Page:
Marshall is a first-year wrestler with a background in mixed martial arts, and began wrestling at the urging of his MMA coach, former Point Boro region champion Kurt Pellegrino. He is 22-7 on the season.

Manasquan also has senior Joe Ostberg in the 160-pound wrestlebacks. He needs two wins to reach the consolation final and clinch a state tournament berth. Manasquan's last state qualifier was Mike Schappart, who finished seventh/eighth at 171 pounds in 1998.

"It would be tremendous for our program," said Manasquan head coach Matt Voskian. "It's been 20 years and that's a long time. It would be great to see our kids' names in the media and hopefully we can get some kids to feed off that energy and get excited about the wrestling team."

All 14 of the No. 1 seeds advanced to the semifinals while 10 No. 2 seeds, seven No. 3 seeds, nine No. 4 seeds and seven No. 5 seeds are still on contention for a region championship.

There were two medical forfeits as Northern Burlington's Vincent Hellthaler, the No. 2 seed at 138 pounds, withdrew. That allowed the No. 10 seed, Point Boro sophomore Spencer Robinson, to advance to the semifinals. At 182 pounds Manalapan senior Justin Obermeyer had to withdraw, which put No. 2 seed Zeke Brinson of Riverside into the semifinals.

A major injury shook up the 170-pound bracket as Delran senior Phil Rogers suffered a dislocated elbow in his quarterfinal bout with Nottingham's John Jacobs to end his season. Rogers was the No. 1 seed, 38-0 and ranked fourth in New Jersey by Reitsma, the No. 2 seed who is also undefeated, is now the favorite to win the title.

A pair of juniors recorded their 100th career wins as Colts Neck's Joey King and Ocean's Jake Benner reached the century mark with pins. King pinned Ocean's John Santos in 3:59 in the 113-pound quarterfinals and Benner decked Delran's Anthony Cameron in 46 seconds at 138 for his Shore Conference-best 26th win by fall this season.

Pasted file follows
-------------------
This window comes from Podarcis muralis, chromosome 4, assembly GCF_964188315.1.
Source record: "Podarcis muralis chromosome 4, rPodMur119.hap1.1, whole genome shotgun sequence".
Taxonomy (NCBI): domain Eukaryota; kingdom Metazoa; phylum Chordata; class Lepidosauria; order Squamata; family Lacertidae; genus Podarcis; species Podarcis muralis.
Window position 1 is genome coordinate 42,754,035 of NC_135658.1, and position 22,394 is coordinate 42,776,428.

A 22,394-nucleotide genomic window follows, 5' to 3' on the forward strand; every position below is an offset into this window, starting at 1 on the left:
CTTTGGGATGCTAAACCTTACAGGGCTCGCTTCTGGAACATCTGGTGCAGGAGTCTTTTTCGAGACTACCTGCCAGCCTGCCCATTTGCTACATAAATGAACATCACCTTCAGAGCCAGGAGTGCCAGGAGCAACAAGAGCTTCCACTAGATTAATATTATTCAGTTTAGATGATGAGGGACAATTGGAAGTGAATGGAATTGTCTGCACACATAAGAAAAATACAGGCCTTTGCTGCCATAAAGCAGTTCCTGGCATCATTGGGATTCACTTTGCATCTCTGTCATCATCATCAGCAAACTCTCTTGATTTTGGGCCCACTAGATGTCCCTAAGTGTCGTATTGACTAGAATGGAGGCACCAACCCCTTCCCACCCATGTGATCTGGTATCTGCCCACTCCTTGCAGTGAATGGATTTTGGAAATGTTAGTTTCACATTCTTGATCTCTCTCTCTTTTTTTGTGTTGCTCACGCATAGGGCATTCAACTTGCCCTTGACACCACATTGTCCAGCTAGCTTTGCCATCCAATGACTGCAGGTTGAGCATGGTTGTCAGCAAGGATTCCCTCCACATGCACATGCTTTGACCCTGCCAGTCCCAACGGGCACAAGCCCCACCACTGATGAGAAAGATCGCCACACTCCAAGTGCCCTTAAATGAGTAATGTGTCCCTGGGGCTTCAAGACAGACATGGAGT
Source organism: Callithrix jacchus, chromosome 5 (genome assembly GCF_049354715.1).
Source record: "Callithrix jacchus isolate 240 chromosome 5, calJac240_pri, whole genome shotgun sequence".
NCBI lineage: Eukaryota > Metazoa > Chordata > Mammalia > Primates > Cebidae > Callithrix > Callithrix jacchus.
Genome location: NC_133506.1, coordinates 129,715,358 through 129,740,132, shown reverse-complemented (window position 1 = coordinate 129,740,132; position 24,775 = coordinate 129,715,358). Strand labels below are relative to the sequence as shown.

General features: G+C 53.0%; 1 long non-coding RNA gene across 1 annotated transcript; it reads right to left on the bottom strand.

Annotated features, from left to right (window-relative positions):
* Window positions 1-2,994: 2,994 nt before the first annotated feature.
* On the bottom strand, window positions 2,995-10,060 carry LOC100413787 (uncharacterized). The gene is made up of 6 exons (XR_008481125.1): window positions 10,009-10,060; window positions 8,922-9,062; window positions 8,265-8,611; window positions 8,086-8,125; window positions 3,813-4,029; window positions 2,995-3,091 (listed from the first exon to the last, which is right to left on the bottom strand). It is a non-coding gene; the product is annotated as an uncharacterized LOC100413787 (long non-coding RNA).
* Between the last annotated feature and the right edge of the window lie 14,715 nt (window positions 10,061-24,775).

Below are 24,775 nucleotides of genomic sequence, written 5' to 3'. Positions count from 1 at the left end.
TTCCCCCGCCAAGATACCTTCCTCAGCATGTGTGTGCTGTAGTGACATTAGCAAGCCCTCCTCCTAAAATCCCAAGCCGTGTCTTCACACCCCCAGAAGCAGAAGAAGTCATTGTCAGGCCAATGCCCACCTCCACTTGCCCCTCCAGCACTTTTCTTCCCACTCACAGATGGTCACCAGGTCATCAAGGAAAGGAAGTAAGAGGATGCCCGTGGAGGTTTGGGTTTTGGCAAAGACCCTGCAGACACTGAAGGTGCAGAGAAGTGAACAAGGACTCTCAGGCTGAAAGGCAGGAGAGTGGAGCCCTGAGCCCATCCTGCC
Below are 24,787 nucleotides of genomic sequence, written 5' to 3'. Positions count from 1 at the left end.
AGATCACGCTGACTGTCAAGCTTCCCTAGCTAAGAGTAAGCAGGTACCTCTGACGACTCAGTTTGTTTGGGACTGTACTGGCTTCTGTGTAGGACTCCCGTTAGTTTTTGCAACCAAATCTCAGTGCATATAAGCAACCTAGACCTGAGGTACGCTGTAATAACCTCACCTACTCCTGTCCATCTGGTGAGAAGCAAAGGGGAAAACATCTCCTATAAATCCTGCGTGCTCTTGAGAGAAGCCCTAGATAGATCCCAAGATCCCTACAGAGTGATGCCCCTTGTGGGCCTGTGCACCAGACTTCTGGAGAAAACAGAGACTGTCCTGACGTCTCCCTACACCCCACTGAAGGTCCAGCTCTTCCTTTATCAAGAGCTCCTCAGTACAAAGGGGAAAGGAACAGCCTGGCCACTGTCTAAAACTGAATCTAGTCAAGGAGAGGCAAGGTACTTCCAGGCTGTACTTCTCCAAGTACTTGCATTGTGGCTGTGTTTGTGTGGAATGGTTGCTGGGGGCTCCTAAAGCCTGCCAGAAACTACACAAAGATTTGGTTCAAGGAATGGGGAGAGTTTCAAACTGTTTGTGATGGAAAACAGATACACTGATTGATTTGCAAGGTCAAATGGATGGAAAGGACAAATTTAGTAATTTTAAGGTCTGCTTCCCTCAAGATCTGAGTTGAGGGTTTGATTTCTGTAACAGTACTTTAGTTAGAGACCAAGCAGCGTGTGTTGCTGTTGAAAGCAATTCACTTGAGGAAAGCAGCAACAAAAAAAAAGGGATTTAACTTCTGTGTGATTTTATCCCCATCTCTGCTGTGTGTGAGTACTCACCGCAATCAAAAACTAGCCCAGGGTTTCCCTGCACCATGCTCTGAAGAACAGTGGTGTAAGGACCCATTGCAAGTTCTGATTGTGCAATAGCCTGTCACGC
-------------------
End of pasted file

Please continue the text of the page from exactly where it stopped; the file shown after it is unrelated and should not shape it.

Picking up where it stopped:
Five No. 6 seeds advanced to the semifinals, including Ocean freshman Alex Poniros at 126 pounds. The 34-1 frosh rallied to pin Bordentown's Verlensky Joachim with a spladle at the 5:22 mark. He'll face Trenton's Herbert Edwards in the semifinals.  

Speaking of spladles, a matchup between two wrestlers adept at the painful pin hold ended with Brick Memorial senior Chris Richardson scoring a 4-2 win over Point Beach junior Jimmy Sherlock in the 152-pound quarterfinals. Down 2-0 in the second period, Richardson rallied for the win with a third-period reversal by fighting off - what else - a spladle. The win also reversed a loss by fall to Sherlock from the regular season.

"He locked it in pretty tight but I just knew what to do with my hips," Richardson said. "I sunk them back down and eventually reversed him because of it. He had me going back but I posted both my arms and put him in an uncomfortable position."

"On the mat I think I can beat anyone in the state, honestly," Richardson said. "As bad as that sounds, I'm just confident on the mat."

Richardson will be a big underdog against the top seed, Wall sophomore Rob Kanniard, in the semifinals, but he needs just one more win either there or in the wrestlebacks to reach the state tournament.

'I've always wanted to go to the state tournament and I just want to win one more match so badly, it's unreal," Richardson said.


Wrestling editor Bob Badders can be reached at Follow him on Twitter @Bob_Badders. Like Shore Sports Network on Facebook and subscribe to our YouTube channel for all the latest video highlights.